City officials on Tuesday proposed a handful of budget amendments for the 2021 fiscal year. The changes address various grant funds from the American Rescue Plan Act (ARPA) to provide for lost revenue, costs related to the Abraham Lincoln statue at City Hall, and increased funding for various development projects, of which will include no net cost to the City.
According to City Manager Nate Pagan, the budget amendments presented are par for the course before the end of most fiscal years.
Pagan provided a list of various items that would be part of the 2021 fiscal year budget amendments, including:
1 – Receiving the contribution from The Marilyn & William Young Charitable Foundation for their share in the full expenditure for the purchase of the Lincoln statue at City Hall.
Director of Finance and Support Services Angela Waninger said half of the statue is paid for by the City, and the costs initially totaled $57,000.
However, that amount was reduced for previous lease payments made by the Foundation, and the City was given a 5% discount as a result.
“So that takes it from $57,000 down to $49,400,” she said. “That’s the total amount on the check that will be written to the artist, and the Young Foundation is giving us $24,700 toward that.”
2 – Transferring funds from one account to another account for July 4 fireworks.
“This is just a transfer, and not a net increase in spending,” Pagan noted.
3 – Additional funding for overtime for the fire department.
According to Pagan, the overtime was necessary to “maintain staffing levels attributed to various factors, including COVID-related absences and various medical procedures.”
4 – Extra funds for the recreation fund due to revenue shortfalls at the Edge Ice Arena while it was closed due to COVID-19 restrictions.
5 – Funds for the purchase of the small parking lot on Veterans Boulevard.
6 – Increased funding for incentive agreements for Bluegrass Commons, Heartland Crossing and Metalsa Owensboro, Inc. because, according to Pagan, “…they generated more revenue than we expected in the budget. This includes no net cost to the City.”
7 – Increased funding of $805,667 necessary for the Owensboro Convention Center subsidy.
“The Convention Center had to be closed through many of the months of the COVID-19 pandemic,” Waninger said. “As such, they had a shortfall in revenues and were unable to reduce their expenditures at the same rate, so the City will have to subsidize that loss.”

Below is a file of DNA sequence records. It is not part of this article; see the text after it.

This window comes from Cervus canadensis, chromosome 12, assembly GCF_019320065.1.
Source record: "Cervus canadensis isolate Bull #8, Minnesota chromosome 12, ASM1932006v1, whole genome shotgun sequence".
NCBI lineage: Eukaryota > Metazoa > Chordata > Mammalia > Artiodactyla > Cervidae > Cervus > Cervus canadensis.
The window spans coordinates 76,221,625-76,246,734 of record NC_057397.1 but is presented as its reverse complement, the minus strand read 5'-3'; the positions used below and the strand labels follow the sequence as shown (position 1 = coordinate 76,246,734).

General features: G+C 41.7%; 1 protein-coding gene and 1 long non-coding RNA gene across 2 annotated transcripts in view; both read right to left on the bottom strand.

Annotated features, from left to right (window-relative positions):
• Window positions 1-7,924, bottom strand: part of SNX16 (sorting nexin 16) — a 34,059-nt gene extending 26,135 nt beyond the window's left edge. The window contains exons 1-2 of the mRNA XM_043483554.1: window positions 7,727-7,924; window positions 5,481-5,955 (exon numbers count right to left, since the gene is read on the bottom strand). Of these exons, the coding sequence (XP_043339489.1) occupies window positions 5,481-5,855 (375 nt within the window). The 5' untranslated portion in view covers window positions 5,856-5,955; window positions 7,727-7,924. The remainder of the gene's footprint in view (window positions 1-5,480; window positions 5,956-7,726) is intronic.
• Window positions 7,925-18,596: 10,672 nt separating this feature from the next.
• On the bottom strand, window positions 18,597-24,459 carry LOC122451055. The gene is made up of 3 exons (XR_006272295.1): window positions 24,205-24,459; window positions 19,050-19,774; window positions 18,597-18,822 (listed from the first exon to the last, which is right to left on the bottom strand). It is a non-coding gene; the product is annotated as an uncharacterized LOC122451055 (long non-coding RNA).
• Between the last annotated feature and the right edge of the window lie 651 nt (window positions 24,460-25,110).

Waninger added that the City should be able to reimburse itself for the loss in revenue with ARPA funding.
8 – Providing funding for various capital projects. These projects include escalator repairs at the Convention Center, as well as funding for “miscellaneous repairs” at the Owensboro Sportscenter, Pagan said.
9 – Overtime funding for the Owensboro Police Department.
At the advice of the auditor, Pagan said the City would be separating the funds for police officers working overtime for other agencies, such as the Housing Authority of Owensboro. The City will incur no net costs for this.
“We are just showing these revenues and expenses as a separate line item,” he said.
The City will also show the revenues and expenditures related to a police grant in the amended budget.
“Again, not a cost—- but the revenues and expenditures must be approved for the grant that was fully funded,” Pagan said.
10 – Recording revenue for the first half of the ARPA funds, which is revenue of $6.6 million.
“We are not including any expenditure of the funds, just recording revenue since it was received in the current fiscal year,” Pagan said, adding that a report about more information about the ARPA funds would be presented next week.
11 – Revenue and expenditure for a federal grant for the Owensboro Transit System. Pagan said the City would be administering a grant to the Wendell Foster Center as well.